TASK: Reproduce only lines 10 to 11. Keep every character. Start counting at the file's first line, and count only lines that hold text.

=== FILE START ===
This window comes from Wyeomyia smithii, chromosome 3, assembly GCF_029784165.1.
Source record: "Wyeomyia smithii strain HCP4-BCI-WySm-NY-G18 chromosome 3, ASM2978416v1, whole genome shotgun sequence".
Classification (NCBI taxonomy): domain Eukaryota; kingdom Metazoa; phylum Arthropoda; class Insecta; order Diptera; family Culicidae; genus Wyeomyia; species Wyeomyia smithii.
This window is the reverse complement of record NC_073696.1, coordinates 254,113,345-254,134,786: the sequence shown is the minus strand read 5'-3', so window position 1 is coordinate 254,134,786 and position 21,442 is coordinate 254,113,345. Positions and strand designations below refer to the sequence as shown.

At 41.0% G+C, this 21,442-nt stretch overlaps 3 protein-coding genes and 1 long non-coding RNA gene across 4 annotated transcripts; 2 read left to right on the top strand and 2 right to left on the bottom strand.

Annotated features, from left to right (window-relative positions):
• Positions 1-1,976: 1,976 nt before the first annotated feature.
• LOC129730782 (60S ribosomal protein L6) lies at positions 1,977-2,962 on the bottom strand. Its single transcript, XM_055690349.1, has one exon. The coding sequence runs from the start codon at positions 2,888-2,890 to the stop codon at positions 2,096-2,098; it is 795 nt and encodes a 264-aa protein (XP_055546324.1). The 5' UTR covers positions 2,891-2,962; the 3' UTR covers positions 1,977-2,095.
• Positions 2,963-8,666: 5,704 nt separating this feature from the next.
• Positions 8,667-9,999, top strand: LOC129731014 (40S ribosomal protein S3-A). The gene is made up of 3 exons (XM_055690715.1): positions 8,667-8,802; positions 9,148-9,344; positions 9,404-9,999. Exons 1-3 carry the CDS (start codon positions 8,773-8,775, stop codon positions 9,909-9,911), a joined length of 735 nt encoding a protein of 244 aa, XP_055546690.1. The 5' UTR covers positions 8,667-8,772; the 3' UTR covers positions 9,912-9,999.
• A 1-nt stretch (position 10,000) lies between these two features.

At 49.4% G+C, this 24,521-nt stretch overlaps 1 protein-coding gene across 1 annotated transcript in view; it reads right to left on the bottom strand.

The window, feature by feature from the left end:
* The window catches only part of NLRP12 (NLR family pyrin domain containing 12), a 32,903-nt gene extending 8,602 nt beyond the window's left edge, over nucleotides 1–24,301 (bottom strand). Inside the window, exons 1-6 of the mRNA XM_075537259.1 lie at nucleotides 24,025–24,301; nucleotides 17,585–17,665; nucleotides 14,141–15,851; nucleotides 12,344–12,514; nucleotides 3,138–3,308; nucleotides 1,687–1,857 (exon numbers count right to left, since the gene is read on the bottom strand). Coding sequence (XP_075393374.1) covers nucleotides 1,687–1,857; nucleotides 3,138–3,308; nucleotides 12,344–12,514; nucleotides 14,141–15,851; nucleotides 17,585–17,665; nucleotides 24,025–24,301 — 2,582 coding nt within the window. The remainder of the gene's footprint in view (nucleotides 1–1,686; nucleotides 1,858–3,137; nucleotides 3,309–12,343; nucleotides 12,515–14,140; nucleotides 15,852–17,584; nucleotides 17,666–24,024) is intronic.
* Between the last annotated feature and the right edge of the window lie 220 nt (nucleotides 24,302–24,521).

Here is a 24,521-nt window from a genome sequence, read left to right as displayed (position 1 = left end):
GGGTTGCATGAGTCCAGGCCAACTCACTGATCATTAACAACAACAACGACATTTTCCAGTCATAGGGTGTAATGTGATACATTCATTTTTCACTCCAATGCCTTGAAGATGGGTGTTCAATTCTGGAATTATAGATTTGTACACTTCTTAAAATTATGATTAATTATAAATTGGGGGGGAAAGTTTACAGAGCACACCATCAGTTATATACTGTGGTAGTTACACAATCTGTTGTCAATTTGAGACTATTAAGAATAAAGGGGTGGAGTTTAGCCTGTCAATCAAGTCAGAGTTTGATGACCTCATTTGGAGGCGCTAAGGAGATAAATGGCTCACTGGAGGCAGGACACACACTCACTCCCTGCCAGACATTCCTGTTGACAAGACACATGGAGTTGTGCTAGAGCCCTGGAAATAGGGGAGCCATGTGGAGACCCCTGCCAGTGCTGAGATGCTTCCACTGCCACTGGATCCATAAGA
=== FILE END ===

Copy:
• Positions 8,667-9,999, top strand: LOC129731014 (40S ribosomal protein S3-A). The gene is made up of 3 exons (XM_055690715.1): positions 8,667-8,802; positions 9,148-9,344; positions 9,404-9,999. Exons 1-3 carry the CDS (start codon positions 8,773-8,775, stop codon positions 9,909-9,911), a joined length of 735 nt encoding a protein of 244 aa, XP_055546690.1. The 5' UTR covers positions 8,667-8,772; the 3' UTR covers positions 9,912-9,999.
• A 1-nt stretch (position 10,000) lies between these two features.